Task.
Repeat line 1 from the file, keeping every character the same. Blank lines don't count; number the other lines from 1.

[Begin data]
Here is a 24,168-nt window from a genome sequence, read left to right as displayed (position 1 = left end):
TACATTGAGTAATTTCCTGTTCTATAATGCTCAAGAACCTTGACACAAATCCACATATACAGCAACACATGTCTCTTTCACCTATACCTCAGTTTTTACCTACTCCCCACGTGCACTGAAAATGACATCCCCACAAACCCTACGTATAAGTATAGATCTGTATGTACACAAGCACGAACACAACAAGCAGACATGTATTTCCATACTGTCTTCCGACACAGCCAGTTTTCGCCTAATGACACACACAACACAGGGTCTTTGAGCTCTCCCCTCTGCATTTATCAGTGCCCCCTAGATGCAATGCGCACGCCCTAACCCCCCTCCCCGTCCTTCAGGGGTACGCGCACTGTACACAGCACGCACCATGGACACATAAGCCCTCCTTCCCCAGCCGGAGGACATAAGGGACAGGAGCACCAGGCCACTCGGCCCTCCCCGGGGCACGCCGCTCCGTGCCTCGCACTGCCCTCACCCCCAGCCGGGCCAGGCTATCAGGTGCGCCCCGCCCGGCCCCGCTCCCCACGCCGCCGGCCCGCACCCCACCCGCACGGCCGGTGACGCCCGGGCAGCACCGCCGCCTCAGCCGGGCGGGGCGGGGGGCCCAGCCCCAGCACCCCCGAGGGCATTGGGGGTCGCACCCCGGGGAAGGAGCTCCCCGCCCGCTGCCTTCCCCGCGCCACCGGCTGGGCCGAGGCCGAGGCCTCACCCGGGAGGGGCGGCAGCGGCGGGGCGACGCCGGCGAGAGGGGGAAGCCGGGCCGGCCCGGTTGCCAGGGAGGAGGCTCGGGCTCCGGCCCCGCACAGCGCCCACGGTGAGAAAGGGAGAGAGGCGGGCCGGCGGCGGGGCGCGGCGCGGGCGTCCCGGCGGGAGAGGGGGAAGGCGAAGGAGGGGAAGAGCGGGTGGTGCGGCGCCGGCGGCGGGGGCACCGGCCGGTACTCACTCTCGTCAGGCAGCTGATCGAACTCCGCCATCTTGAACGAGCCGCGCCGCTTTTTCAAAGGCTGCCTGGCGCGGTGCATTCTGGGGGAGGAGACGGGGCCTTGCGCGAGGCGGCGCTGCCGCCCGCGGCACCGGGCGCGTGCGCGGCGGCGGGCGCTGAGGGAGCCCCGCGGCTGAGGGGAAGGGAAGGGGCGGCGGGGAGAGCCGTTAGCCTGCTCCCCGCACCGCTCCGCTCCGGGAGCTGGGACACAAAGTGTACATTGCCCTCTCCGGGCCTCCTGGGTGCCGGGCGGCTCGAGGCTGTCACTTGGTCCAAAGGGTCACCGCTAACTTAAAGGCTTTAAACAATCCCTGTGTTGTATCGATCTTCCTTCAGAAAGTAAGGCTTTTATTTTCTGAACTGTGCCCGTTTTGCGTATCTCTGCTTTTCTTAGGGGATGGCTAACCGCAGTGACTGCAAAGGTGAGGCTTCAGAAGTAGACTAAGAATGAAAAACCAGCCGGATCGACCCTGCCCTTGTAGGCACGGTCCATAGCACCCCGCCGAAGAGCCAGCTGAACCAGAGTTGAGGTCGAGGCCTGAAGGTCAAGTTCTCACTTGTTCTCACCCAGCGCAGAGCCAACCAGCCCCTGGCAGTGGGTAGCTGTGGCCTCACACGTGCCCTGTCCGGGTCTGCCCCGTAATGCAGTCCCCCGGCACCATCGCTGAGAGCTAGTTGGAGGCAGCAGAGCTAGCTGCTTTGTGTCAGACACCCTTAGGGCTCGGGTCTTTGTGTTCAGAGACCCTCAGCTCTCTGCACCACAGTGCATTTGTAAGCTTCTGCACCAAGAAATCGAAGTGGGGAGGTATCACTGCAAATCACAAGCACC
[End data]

Here is a 24,168-nt window from a genome sequence, read left to right as displayed (position 1 = left end):